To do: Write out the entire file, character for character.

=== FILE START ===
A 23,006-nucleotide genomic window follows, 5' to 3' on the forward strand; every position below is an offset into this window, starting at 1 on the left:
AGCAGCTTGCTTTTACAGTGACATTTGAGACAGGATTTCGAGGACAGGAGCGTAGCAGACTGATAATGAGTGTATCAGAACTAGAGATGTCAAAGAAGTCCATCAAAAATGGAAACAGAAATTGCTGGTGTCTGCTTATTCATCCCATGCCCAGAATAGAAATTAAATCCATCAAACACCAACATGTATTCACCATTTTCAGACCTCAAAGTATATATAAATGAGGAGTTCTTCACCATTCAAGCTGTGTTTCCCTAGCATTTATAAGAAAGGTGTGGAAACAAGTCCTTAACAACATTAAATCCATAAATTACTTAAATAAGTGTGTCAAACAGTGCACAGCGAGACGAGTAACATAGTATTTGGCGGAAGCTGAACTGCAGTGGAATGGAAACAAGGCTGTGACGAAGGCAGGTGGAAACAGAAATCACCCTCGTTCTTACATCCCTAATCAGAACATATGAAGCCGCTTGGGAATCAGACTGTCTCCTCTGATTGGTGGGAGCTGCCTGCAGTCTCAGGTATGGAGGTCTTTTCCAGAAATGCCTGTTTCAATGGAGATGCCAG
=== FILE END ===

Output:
A 23,006-nucleotide genomic window follows, 5' to 3' on the forward strand; every position below is an offset into this window, starting at 1 on the left:
AGCAGCTTGCTTTTACAGTGACATTTGAGACAGGATTTCGAGGACAGGAGCGTAGCAGACTGATAATGAGTGTATCAGAACTAGAGATGTCAAAGAAGTCCATCAAAAATGGAAACAGAAATTGCTGGTGTCTGCTTATTCATCCCATGCCCAGAATAGAAATTAAATCCATCAAACACCAACATGTATTCACCATTTTCAGACCTCAAAGTATATATAAATGAGGAGTTCTTCACCATTCAAGCTGTGTTTCCCTAGCATTTATAAGAAAGGTGTGGAAACAAGTCCTTAACAACATTAAATCCATAAATTACTTAAATAAGTGTGTCAAACAGTGCACAGCGAGACGAGTAACATAGTATTTGGCGGAAGCTGAACTGCAGTGGAATGGAAACAAGGCTGTGACGAAGGCAGGTGGAAACAGAAATCACCCTCGTTCTTACATCCCTAATCAGAACATATGAAGCCGCTTGGGAATCAGACTGTCTCCTCTGATTGGTGGGAGCTGCCTGCAGTCTCAGGTATGGAGGTCTTTTCCAGAAATGCCTGTTTCAATGGAGATGCCAG